• I’m always astonished at the people that argue “Voter fraud has never proven to be a problem” when there’s never been a mechanism to detect voter fraud.

        Is bank robbery suddenly not a problem if everyone decides to never pursue bank robbers? Not hardly…

        • If it isn’t measurable, how can one tell if it’s a problem, or improving or worsening, or even exists?

          • Circumstantial evidence can tell you if it exists, or at least have a reasonable and strong suspicion of it. When you get someone registered in multiple places who admits it. When you have politicians actively seeking to block measures that would likely reveal or limit voter fraud, it’s a reasonable supposition that they are benefiting from it.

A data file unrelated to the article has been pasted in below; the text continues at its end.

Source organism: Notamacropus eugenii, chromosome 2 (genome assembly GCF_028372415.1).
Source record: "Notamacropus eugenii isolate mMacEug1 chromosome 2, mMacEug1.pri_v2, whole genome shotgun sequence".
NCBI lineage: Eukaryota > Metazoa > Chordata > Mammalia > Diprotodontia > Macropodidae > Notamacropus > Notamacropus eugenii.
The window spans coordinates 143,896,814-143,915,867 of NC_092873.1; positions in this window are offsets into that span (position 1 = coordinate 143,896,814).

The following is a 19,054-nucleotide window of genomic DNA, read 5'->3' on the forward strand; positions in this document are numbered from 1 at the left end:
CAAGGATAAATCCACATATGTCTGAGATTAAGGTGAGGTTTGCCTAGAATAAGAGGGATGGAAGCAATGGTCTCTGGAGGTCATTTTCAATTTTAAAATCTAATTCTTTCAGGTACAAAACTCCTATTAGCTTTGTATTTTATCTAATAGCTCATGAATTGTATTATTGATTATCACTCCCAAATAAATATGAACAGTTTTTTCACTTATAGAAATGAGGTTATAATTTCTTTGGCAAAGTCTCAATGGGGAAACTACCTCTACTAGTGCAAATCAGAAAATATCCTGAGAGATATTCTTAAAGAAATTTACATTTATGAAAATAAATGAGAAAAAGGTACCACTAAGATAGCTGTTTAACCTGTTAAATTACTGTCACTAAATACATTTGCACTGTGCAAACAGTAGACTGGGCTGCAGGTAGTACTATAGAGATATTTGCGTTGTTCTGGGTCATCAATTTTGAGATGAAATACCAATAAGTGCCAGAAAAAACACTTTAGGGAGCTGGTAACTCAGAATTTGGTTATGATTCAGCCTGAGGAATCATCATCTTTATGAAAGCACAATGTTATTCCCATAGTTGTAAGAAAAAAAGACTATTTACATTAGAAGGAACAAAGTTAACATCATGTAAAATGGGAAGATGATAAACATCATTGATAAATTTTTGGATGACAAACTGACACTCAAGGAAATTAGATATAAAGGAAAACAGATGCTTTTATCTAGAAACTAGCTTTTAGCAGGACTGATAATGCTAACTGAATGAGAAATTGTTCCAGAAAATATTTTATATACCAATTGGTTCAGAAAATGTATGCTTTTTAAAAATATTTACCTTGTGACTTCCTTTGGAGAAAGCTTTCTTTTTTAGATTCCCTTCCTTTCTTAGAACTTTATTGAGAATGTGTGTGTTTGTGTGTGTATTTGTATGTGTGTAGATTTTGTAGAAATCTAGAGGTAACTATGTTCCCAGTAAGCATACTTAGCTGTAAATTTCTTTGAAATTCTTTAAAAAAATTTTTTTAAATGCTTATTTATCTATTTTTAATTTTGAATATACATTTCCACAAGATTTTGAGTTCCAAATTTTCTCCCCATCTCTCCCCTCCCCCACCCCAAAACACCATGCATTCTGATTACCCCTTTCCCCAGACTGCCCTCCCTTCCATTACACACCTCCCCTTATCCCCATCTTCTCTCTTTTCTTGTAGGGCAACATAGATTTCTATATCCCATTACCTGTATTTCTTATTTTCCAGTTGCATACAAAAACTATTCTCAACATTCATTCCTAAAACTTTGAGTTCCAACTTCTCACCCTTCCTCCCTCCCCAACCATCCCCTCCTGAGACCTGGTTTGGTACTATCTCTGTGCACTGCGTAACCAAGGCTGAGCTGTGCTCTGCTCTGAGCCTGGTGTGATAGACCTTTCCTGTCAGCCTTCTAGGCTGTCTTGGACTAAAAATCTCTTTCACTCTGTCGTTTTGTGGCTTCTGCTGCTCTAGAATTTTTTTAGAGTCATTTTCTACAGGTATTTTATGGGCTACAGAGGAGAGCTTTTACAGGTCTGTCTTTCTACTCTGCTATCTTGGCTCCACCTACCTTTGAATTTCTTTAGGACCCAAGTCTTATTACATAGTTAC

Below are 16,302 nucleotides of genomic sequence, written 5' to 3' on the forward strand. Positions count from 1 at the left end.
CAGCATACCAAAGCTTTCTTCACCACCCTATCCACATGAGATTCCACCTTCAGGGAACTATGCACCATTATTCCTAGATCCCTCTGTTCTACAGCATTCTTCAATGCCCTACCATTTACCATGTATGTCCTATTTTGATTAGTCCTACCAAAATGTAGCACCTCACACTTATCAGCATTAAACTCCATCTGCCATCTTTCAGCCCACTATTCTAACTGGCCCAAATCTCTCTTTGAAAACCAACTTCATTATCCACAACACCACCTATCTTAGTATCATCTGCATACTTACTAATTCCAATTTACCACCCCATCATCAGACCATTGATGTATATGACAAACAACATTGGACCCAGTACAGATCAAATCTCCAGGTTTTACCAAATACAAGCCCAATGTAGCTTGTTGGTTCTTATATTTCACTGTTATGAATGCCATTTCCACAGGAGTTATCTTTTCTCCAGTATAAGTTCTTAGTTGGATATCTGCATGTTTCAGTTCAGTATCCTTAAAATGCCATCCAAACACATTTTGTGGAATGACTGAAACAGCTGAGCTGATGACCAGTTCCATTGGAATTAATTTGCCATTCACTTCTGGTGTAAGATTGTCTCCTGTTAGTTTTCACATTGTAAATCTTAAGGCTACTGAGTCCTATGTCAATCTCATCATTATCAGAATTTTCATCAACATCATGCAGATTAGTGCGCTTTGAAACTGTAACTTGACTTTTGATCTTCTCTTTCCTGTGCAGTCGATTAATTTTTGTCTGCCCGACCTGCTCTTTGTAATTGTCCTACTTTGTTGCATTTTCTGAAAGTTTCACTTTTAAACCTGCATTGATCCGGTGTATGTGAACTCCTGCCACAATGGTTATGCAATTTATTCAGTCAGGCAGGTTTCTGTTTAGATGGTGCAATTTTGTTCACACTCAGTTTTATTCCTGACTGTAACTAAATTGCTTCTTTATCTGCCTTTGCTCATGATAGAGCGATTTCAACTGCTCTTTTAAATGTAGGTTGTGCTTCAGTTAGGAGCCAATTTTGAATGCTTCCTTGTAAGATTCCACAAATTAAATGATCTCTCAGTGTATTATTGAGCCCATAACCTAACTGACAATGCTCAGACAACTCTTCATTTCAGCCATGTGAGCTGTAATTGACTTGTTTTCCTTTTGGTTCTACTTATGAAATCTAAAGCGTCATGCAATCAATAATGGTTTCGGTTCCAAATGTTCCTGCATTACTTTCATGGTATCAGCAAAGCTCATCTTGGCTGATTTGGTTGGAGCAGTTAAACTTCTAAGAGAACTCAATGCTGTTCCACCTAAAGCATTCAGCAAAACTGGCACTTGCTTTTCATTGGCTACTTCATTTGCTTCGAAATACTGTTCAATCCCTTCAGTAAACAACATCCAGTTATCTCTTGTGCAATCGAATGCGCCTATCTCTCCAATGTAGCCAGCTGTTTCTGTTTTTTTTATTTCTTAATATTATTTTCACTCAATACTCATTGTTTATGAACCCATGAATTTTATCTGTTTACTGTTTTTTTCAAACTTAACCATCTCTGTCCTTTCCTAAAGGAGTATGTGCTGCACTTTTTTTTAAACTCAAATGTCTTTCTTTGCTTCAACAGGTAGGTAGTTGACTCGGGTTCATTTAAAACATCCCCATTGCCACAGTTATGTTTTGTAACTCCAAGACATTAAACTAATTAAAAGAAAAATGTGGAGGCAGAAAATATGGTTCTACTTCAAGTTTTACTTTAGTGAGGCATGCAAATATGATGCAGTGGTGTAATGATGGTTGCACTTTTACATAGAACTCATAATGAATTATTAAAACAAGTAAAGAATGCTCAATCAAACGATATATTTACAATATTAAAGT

• While I understand the necessity of closed balllots — they prevent individual voters from being intimidated to vote a certain way — I don’t think that we realize that closed ballots come at a cost: namely, that it’s a lot more difficult to verify whether or not your vote is being counted correctly, or whether a given ballot actually matches up with a living voter.

            Perhaps there will be times when the interest to make sure the votes are accurate will override the desire to make sure that no one will be intimidated; or, alternatively, that both identifiability and privacy can both be preserved by some cryptographic system. (The latter is probably not likely, though, considering that the two goals are somewhat contradictory…although if it *is* possible, I’m sure someone else has already come up with a scheme for it…or, alternatively, someone has already mathematically proven that it is impossible…)